Research: My research centers on the ecology and evolution of communication in songbirds, and on social behaviour such as mate choice. My students and I are interested in such questions as honest signaling of mate quality and the causes and consequences of mixed mating strategies in socially monogamous species. Recent studies have examined the structure and function of song repertoires in black-capped chickadees and cerulean warblers, environmental influences on song transmission in wood warblers, and age-related vocal and visual signaling in lazuli buntings. Current projects include investigating how social and competitive ability influence mating options of male and female chickadees, and testing the 'hidden lek' hypothesis in least flycatchers. We also use stable isotope analyses to study migration behaviour in long-distance migratory species like American redstarts.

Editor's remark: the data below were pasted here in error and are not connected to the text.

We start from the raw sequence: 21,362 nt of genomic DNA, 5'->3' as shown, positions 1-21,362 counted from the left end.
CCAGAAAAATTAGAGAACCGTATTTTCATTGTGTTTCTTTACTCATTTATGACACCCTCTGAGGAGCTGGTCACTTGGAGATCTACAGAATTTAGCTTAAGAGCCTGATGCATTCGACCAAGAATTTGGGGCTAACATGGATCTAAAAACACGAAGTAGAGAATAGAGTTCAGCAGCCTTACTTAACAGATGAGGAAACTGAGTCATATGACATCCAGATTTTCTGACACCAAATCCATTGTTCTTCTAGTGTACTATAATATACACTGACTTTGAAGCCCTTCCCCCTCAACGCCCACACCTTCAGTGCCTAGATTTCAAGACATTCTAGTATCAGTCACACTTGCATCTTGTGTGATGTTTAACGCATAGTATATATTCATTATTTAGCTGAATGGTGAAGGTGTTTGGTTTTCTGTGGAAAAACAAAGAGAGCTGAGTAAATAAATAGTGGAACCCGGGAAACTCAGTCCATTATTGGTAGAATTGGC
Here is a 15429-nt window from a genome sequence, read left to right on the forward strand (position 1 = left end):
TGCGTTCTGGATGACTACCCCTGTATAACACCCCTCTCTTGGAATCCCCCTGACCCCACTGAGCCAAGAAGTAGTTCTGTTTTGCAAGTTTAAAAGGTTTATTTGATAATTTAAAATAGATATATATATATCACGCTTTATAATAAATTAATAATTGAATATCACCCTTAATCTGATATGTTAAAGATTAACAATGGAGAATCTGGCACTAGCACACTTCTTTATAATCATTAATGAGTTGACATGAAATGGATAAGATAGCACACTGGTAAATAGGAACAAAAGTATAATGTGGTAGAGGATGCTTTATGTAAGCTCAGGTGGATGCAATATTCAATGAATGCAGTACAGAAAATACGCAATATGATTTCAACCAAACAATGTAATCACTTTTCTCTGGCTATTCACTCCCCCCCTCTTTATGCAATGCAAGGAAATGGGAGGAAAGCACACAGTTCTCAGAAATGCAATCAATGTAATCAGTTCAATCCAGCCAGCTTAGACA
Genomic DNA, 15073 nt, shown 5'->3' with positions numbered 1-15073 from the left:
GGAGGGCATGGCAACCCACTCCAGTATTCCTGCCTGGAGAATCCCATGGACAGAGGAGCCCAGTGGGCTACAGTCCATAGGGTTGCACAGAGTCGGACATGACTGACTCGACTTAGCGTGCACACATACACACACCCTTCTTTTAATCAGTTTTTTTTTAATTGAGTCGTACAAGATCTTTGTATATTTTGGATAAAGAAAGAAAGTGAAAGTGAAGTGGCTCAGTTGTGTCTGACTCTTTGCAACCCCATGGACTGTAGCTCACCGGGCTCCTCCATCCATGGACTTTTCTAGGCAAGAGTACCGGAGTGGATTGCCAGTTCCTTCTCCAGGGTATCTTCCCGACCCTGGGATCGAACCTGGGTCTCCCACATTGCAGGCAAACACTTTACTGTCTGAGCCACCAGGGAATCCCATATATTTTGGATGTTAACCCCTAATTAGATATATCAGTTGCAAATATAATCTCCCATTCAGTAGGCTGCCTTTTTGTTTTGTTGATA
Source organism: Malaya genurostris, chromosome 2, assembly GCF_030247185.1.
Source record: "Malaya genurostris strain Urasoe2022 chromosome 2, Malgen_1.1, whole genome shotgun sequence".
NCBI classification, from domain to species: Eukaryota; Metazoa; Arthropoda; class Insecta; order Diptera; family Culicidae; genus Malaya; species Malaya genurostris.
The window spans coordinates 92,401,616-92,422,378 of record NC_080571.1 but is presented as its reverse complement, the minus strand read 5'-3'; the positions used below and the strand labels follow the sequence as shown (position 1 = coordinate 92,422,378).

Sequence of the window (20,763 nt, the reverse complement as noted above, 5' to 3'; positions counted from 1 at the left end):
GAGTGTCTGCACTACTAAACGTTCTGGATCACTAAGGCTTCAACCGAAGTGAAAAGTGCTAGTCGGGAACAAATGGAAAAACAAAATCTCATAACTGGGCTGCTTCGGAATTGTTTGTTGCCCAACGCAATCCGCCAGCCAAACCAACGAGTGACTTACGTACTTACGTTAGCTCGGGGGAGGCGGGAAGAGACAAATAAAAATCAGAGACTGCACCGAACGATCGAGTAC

Students are encouraged to combine field and lab approaches in their work. Excellent facilities are provided for field work (Queen's Biology Station), for molecular ecology analyses (molecular ecology lab directed by Dr. Peter Boag), and captive studies (aviaries, Biosciences Complex).
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Some Recent Publications: